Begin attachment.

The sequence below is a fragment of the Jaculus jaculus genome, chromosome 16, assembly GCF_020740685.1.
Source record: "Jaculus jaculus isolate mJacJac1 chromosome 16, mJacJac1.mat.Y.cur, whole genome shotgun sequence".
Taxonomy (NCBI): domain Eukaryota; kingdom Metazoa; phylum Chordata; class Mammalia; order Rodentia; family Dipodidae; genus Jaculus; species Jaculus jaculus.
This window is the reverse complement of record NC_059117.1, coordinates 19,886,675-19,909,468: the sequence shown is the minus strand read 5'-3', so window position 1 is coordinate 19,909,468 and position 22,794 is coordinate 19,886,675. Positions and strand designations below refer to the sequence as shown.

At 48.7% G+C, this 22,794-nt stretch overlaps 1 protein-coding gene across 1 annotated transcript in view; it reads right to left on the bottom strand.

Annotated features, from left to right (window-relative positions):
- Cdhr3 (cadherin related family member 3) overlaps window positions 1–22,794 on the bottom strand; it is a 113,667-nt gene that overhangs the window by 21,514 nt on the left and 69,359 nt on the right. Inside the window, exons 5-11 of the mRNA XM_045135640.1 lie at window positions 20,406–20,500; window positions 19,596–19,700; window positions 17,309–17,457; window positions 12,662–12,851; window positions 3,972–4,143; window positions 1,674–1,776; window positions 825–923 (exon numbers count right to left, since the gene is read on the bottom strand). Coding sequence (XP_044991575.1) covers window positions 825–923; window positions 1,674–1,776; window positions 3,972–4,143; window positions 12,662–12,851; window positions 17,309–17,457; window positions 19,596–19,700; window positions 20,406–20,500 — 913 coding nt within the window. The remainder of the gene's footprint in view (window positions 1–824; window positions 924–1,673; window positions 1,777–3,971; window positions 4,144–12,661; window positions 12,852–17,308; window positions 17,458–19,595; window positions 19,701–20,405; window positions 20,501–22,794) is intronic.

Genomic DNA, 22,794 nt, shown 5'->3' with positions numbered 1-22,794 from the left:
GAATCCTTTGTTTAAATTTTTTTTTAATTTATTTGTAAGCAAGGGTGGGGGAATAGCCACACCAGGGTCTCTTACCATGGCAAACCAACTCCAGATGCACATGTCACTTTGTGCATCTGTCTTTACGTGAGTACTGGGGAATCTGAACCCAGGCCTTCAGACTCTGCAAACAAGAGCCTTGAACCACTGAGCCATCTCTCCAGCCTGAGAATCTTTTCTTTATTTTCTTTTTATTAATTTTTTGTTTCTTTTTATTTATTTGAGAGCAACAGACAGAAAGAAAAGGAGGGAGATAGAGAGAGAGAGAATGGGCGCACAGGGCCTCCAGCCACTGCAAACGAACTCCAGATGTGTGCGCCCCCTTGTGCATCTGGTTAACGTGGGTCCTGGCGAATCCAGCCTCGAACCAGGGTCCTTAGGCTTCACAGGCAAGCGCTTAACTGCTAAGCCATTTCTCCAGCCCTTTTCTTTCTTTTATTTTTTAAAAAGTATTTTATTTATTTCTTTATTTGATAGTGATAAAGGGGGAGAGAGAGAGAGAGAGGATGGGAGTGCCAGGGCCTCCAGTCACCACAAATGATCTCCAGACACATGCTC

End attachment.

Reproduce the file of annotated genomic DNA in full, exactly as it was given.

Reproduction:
The sequence below is a fragment of the Jaculus jaculus genome, chromosome 16, assembly GCF_020740685.1.
Source record: "Jaculus jaculus isolate mJacJac1 chromosome 16, mJacJac1.mat.Y.cur, whole genome shotgun sequence".
Taxonomy (NCBI): domain Eukaryota; kingdom Metazoa; phylum Chordata; class Mammalia; order Rodentia; family Dipodidae; genus Jaculus; species Jaculus jaculus.
This window is the reverse complement of record NC_059117.1, coordinates 19,886,675-19,909,468: the sequence shown is the minus strand read 5'-3', so window position 1 is coordinate 19,909,468 and position 22,794 is coordinate 19,886,675. Positions and strand designations below refer to the sequence as shown.

At 48.7% G+C, this 22,794-nt stretch overlaps 1 protein-coding gene across 1 annotated transcript in view; it reads right to left on the bottom strand.

Annotated features, from left to right (window-relative positions):
- Cdhr3 (cadherin related family member 3) overlaps window positions 1–22,794 on the bottom strand; it is a 113,667-nt gene that overhangs the window by 21,514 nt on the left and 69,359 nt on the right. Inside the window, exons 5-11 of the mRNA XM_045135640.1 lie at window positions 20,406–20,500; window positions 19,596–19,700; window positions 17,309–17,457; window positions 12,662–12,851; window positions 3,972–4,143; window positions 1,674–1,776; window positions 825–923 (exon numbers count right to left, since the gene is read on the bottom strand). Coding sequence (XP_044991575.1) covers window positions 825–923; window positions 1,674–1,776; window positions 3,972–4,143; window positions 12,662–12,851; window positions 17,309–17,457; window positions 19,596–19,700; window positions 20,406–20,500 — 913 coding nt within the window. The remainder of the gene's footprint in view (window positions 1–824; window positions 924–1,673; window positions 1,777–3,971; window positions 4,144–12,661; window positions 12,852–17,308; window positions 17,458–19,595; window positions 19,701–20,405; window positions 20,501–22,794) is intronic.

Genomic DNA, 22,794 nt, shown 5'->3' with positions numbered 1-22,794 from the left:
GAATCCTTTGTTTAAATTTTTTTTTAATTTATTTGTAAGCAAGGGTGGGGGAATAGCCACACCAGGGTCTCTTACCATGGCAAACCAACTCCAGATGCACATGTCACTTTGTGCATCTGTCTTTACGTGAGTACTGGGGAATCTGAACCCAGGCCTTCAGACTCTGCAAACAAGAGCCTTGAACCACTGAGCCATCTCTCCAGCCTGAGAATCTTTTCTTTATTTTCTTTTTATTAATTTTTTGTTTCTTTTTATTTATTTGAGAGCAACAGACAGAAAGAAAAGGAGGGAGATAGAGAGAGAGAGAATGGGCGCACAGGGCCTCCAGCCACTGCAAACGAACTCCAGATGTGTGCGCCCCCTTGTGCATCTGGTTAACGTGGGTCCTGGCGAATCCAGCCTCGAACCAGGGTCCTTAGGCTTCACAGGCAAGCGCTTAACTGCTAAGCCATTTCTCCAGCCCTTTTCTTTCTTTTATTTTTTAAAAAGTATTTTATTTATTTCTTTATTTGATAGTGATAAAGGGGGAGAGAGAGAGAGAGAGGATGGGAGTGCCAGGGCCTCCAGTCACCACAAATGATCTCCAGACACATGCTC